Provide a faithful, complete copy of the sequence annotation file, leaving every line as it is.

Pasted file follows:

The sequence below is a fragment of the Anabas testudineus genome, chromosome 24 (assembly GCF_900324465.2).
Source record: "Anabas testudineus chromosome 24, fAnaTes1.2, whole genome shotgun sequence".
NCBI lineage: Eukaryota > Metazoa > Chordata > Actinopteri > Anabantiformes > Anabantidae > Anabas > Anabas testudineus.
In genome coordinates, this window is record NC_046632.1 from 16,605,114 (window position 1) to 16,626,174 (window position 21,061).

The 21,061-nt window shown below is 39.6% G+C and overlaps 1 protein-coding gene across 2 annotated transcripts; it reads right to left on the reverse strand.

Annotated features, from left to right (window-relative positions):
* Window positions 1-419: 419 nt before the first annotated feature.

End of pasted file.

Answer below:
The sequence below is a fragment of the Anabas testudineus genome, chromosome 24 (assembly GCF_900324465.2).
Source record: "Anabas testudineus chromosome 24, fAnaTes1.2, whole genome shotgun sequence".
NCBI lineage: Eukaryota > Metazoa > Chordata > Actinopteri > Anabantiformes > Anabantidae > Anabas > Anabas testudineus.
In genome coordinates, this window is record NC_046632.1 from 16,605,114 (window position 1) to 16,626,174 (window position 21,061).

The 21,061-nt window shown below is 39.6% G+C and overlaps 1 protein-coding gene across 2 annotated transcripts; it reads right to left on the reverse strand.

Annotated features, from left to right (window-relative positions):
* Window positions 1-419: 419 nt before the first annotated feature.